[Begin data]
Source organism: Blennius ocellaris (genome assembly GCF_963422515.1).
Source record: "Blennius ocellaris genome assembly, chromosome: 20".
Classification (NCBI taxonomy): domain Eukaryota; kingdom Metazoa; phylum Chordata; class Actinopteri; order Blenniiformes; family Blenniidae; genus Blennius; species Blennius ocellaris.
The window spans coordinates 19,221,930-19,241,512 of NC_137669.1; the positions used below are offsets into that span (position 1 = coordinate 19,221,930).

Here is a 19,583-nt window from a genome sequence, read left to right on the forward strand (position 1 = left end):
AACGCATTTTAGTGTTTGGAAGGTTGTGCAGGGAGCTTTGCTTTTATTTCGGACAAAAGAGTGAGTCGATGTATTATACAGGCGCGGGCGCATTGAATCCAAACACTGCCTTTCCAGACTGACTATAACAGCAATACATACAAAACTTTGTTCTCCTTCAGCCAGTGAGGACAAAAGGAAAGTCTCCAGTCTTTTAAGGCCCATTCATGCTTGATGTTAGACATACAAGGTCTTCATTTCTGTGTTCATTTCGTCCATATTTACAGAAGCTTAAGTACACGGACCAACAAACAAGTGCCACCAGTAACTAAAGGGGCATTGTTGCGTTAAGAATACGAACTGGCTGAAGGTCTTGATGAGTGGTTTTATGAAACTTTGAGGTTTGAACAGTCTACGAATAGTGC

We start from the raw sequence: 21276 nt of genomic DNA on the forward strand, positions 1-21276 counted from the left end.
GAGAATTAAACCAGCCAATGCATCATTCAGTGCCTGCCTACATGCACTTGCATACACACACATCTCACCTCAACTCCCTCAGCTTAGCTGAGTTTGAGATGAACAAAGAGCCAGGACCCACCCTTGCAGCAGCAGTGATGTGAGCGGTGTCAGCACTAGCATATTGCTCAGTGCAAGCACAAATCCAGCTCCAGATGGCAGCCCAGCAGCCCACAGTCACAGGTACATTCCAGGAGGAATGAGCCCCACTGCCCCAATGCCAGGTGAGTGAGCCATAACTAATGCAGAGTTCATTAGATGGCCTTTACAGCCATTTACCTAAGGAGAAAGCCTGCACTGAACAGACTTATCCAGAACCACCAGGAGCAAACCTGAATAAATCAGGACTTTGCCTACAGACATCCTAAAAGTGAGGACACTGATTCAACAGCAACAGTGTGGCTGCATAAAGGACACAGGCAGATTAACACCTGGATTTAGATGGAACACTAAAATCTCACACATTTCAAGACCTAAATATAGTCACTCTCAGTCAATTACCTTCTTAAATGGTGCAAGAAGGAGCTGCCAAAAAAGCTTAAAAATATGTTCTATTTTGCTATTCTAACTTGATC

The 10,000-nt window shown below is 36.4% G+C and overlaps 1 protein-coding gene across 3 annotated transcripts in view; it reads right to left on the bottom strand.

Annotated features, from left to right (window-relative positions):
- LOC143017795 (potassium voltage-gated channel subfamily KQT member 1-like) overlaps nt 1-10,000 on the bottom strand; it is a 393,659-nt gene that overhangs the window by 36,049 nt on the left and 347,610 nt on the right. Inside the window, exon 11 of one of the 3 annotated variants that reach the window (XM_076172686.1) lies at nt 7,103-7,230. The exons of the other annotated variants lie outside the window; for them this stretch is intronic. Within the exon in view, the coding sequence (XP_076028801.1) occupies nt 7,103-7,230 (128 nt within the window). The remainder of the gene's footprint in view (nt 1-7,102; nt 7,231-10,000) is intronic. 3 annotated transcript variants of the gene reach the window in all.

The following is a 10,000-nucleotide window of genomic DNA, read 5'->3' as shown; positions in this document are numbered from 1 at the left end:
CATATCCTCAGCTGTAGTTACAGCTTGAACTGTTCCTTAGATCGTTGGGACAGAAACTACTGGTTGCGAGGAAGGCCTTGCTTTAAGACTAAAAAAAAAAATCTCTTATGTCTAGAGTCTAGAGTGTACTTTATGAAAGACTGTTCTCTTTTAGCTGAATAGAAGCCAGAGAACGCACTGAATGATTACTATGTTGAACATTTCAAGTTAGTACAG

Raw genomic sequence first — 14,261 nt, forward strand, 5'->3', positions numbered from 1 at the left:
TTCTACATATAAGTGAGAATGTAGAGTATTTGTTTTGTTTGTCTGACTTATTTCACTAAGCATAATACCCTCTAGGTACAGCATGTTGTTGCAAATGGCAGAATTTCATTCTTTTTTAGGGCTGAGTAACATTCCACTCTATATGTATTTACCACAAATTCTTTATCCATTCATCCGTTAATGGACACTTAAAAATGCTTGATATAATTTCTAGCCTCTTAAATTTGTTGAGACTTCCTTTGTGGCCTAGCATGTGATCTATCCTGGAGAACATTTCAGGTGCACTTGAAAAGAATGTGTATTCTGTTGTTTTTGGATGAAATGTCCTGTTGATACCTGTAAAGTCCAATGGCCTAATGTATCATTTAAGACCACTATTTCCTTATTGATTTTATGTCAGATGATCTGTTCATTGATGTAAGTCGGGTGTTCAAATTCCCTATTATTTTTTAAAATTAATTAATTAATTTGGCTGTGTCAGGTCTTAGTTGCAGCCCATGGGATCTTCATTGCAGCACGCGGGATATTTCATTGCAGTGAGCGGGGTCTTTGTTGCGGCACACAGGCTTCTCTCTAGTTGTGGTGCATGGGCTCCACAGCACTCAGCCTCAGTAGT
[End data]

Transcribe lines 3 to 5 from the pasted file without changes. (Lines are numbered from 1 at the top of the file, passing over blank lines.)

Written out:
Classification (NCBI taxonomy): domain Eukaryota; kingdom Metazoa; phylum Chordata; class Actinopteri; order Blenniiformes; family Blenniidae; genus Blennius; species Blennius ocellaris.
The window spans coordinates 19,221,930-19,241,512 of NC_137669.1; the positions used below are offsets into that span (position 1 = coordinate 19,221,930).

Here is a 19,583-nt window from a genome sequence, read left to right on the forward strand (position 1 = left end):